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Inside Melissa Joulwains' Paleo Kitchen: 14 Essential Gadgets For Real Food Cooking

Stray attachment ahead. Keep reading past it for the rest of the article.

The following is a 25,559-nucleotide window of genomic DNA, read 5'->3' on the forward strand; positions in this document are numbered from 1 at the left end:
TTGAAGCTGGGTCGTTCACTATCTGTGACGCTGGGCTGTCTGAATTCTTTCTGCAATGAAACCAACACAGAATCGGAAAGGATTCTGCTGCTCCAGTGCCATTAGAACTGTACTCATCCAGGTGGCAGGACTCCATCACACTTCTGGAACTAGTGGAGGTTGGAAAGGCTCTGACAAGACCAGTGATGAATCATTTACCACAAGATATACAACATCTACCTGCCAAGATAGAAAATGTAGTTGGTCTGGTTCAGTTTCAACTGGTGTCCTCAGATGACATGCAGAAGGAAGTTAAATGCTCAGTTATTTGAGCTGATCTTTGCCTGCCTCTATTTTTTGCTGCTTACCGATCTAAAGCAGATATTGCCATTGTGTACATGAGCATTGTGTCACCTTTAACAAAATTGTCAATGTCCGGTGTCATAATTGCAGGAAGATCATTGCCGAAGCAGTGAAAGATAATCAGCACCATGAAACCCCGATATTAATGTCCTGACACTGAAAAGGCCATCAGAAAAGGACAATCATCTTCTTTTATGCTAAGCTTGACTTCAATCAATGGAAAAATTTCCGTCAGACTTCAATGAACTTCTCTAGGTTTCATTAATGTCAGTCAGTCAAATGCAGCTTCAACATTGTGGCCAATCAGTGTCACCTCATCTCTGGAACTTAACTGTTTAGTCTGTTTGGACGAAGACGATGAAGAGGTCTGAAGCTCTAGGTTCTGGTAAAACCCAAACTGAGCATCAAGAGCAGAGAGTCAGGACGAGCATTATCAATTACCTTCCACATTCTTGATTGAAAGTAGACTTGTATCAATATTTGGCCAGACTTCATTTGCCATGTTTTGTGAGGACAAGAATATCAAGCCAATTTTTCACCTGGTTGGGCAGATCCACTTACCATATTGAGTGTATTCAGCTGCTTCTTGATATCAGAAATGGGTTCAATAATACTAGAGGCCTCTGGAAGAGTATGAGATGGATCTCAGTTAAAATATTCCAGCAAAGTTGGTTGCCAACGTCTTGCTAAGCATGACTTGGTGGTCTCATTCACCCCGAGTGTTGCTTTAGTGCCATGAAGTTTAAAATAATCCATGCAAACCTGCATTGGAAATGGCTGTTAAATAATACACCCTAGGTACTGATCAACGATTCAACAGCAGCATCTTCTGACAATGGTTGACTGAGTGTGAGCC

These are the gadgets I use to cook all of the recipes in this book—and many of them are essential for preparing the recipes quickly. If you don’t have something listed, that’s OK, but it might take you a little bit longer to make the recipe. For my recommendations on specific pieces of equipment, along with buying information, visit www.meljoulwan.com/wellfedweeknights cutting board Large Cutting Board Almost every recipe begins with chopping. A hefty cutting board protects the knife, your counter top, and you. I have a heavy wooden board that could double as a weapon. I recommend that you use the largest board that will comfortably fit in your work space. Sharp Cutting Knife In the kitchen, your knife is an extension of you. Choose a knife that feels comfortable in your hand. I like an 8-inch blade; it works well on both meat and produce. Don’t forget a good knife sharpener, too! Bench/Bowl Scraper You can get a plastic one for about four bucks and it saves so much hassle! Very useful for scooping up chopped veggies and herbs and safer than using the blade of your knife. Grater/Zester You’re not grating cheese anymore, but citrus zest is a transformative ingredient on veggies, salads, meats, and stews. processor Food Processor/Mandoline Helpful for chopping and thinly slicing veggies in a fraction of the time it will take you to cut them by hand with a knife. Plus, food processors—little robots that they are—produce more consistent, uniform pieces. Stick Blender Makes mayo and creamy sauces in a flash! You can use a food processor, but it takes longer and is a little bit more challenging. Even a cheap stick blender—I have one that cost just eight dollars—does the trick. Highly recommended for fast cooking! mason jars Pint Sized Mason Jars The partner to the stick blender for making mayo and creamy sauces. It’s the perfect size for emulsifying and storing in one container. Buy a case of 12 and make your kitchen more efficient. Julienne Peeler/Spiralizer Super handy for turning vegetables like zucchini into noodles. I recommend the spiralizer because it’s faster, but a peeler will work, too. 7 Quart Dutch Oven Ideal for delicious, simmered things. I like one with a nonstick interior and heavy bottom. 12 Inch Nonstick Skillets For most of the recipes in this book, you’ll need one large skillet, and a few of the recipes require two. I like one that’s fairly deep with curved sides. You may also use a cast-iron skillet, if you prefer. Two Rimmed (13 x 18 inch) Baking Sheets Rimmed baking sheets prevent juices and fats from burning in the bottom of the oven. A few recipes require two pans in the oven at once. 2 Quart Baking Dish Glass or ceramic, a baking dish is ideal for finishing meats and casseroles in the oven. BPA-Free Storage Containers Critical for stocking up on paleo ingredients. You’ll need more than you think, and there is acute satisfaction in a fridge filled with ingredients and homemade food. kitchen timer Kitchen Timer I have three kitchen timers (microwave,stove, free-standing), plus my iPhone, and I’ve been known to use them all at once. A timer is essential for timing potentially tricky-picky foods like eggs. Excerpted with Permission from Well Fed Weeknights: Complete Paleo Meals in 45 Minutes or Less Want to see more quick & easy paleo meals? Check out Melissa’s book Well Fed Weeknights: Complete Paleo Meals in 45 Minutes or Less for delicious recipes! Can’t wait for it to ship?! Try out 18 more recipes from Melissa’s new book in the meantime. Want to read more? Confused by Paleo Breakfasts? Approaching It This Way Will Change How You Eat Forever The Only 6 Tips You Need to Plan Your Meals Ahead, Stress Free Inside Jessica Flanigan’s AIP Paleo Kitchen: 6 Must Haves for AIP Cooking

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